Why Is My Metro Trip So Slow?

ON THE ORANGE LINE — Metro trains are slowing down for many stretches across the system, and Metro General Manager Paul Wiedefeld said a main reason is that inspectors are finally identifying track issues and taking them seriously.

Since the derailment near the East Falls Church station three months ago, “We brought in a lot of different contractors; we’ve trained our track inspectors, and you’ve noticed that we’ve had a lot more slow speeds,” Wiedefeld said in an interview.

In some cases, a potentially dangerous number of the fasteners that hold rails in place have been missing. In others, there have been problems with rail ties or other parts of the system.

“Rather than push this off to the night, which is what we were doing — and that’s why you had 19,000 work orders piling up and piling up — they’re saying ‘No; this is potentially a risk; we have to stop it; we have to do it,” Wiedefeld said.

He said he feels like after 10 months, he and his team finally have their arms around some of the major issues facing the system.

“We talk about a culture of safety,” he added. “Well, a culture of safety means you do something.”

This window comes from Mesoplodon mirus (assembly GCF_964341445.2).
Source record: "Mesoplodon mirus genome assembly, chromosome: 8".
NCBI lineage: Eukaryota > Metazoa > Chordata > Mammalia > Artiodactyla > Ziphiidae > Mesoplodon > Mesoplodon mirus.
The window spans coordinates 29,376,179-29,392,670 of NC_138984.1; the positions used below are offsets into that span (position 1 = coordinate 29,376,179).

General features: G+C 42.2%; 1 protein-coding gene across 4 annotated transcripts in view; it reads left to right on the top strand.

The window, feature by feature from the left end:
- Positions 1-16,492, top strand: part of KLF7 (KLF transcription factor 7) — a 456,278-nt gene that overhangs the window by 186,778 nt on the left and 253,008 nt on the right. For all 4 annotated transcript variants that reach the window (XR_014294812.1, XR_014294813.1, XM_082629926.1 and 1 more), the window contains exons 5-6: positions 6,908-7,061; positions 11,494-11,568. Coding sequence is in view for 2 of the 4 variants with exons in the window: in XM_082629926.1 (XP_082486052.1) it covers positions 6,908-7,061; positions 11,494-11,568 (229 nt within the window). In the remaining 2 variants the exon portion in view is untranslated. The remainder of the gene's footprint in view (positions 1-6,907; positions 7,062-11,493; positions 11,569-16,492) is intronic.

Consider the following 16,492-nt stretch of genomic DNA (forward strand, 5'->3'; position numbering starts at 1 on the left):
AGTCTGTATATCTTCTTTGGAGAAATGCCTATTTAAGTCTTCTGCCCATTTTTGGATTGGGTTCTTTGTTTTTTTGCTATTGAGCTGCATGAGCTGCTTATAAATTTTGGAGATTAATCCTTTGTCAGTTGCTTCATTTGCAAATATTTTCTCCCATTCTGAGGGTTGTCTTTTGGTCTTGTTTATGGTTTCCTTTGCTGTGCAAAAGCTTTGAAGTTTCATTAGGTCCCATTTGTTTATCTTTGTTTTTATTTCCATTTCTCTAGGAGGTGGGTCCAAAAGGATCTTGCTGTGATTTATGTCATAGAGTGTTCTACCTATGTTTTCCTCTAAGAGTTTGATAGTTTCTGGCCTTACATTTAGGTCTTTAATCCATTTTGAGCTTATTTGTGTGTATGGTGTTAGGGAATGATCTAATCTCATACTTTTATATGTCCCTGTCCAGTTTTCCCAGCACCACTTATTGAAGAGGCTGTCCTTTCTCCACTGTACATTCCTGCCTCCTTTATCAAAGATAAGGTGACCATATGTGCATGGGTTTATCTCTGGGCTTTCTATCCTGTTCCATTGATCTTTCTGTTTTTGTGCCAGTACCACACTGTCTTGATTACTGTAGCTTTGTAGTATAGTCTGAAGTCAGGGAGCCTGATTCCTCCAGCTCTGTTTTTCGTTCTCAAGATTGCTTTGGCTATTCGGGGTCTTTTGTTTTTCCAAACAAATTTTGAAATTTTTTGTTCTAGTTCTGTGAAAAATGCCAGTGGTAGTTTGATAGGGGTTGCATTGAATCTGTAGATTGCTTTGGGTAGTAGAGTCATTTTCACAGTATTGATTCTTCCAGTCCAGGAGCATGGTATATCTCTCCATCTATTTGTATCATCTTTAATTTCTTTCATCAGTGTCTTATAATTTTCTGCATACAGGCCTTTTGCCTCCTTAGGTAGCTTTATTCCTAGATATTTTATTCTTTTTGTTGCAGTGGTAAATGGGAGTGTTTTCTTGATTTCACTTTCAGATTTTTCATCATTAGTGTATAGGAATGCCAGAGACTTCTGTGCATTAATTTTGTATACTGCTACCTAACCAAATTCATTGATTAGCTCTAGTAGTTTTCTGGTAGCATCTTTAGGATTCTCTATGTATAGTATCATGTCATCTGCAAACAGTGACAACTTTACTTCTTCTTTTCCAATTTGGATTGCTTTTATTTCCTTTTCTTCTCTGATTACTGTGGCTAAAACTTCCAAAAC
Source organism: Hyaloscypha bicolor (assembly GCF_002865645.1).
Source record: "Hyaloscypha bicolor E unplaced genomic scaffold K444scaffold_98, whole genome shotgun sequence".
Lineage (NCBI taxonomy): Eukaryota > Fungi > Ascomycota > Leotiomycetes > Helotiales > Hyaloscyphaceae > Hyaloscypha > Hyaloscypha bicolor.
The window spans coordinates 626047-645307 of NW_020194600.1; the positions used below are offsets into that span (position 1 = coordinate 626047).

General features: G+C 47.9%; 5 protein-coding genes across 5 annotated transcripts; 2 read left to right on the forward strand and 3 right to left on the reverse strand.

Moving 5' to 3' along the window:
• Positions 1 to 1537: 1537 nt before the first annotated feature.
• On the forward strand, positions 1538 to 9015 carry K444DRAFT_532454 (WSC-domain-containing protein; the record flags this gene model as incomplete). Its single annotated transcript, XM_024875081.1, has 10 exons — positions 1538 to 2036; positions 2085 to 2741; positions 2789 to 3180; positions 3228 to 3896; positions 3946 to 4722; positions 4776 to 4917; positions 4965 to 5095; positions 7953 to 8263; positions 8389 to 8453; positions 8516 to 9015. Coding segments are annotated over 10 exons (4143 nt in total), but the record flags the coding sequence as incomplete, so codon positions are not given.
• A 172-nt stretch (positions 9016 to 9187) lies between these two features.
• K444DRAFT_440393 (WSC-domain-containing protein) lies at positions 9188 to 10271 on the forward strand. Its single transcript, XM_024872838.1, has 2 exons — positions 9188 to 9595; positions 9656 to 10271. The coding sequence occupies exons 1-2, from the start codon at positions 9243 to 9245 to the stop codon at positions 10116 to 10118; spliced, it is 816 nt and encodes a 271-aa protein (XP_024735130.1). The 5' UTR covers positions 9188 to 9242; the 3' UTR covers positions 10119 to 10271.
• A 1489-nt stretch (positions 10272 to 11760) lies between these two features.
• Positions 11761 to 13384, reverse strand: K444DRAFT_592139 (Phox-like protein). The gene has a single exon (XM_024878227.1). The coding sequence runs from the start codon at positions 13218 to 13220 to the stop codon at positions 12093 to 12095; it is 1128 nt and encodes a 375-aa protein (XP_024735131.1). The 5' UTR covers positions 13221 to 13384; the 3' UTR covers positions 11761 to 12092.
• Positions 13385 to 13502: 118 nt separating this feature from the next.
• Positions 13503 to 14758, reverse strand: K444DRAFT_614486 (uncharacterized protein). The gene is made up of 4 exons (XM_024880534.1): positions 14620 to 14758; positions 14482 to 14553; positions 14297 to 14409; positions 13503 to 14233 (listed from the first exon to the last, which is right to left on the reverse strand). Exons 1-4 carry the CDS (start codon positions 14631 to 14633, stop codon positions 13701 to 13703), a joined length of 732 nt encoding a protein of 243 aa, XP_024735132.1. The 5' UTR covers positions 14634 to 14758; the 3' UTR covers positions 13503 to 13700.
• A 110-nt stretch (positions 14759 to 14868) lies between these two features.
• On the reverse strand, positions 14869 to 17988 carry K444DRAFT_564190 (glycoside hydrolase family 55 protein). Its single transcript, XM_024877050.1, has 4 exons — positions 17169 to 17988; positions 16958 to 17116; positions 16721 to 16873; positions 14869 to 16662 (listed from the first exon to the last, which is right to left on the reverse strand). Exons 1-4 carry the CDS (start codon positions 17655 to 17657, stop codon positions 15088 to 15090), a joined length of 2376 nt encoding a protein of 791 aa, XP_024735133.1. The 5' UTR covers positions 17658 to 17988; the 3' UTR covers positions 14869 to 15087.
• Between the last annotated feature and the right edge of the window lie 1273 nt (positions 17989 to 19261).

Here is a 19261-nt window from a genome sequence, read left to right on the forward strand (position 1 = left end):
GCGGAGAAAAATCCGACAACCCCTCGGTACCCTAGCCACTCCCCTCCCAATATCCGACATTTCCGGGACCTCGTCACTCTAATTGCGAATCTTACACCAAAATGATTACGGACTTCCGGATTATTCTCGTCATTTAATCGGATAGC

Metro has at times notified riders of speed restrictions after riders had begun to ask why it felt like they were riding through stretches of track more slowly than usual. In other cases, Metro has alerted riders to major speed restrictions or more significant issues that have forced single-tracking shortly after the problems were identified.

Overall though, Wiedefeld sees the increasing recognition of track issues as a sign of progress.

“Until we get, you know, to the other side of that hill, that’s where we’re going to be.”

Riders want to know where the other side is after a 40-year hole.

“I do too,” Wiedefeld said.

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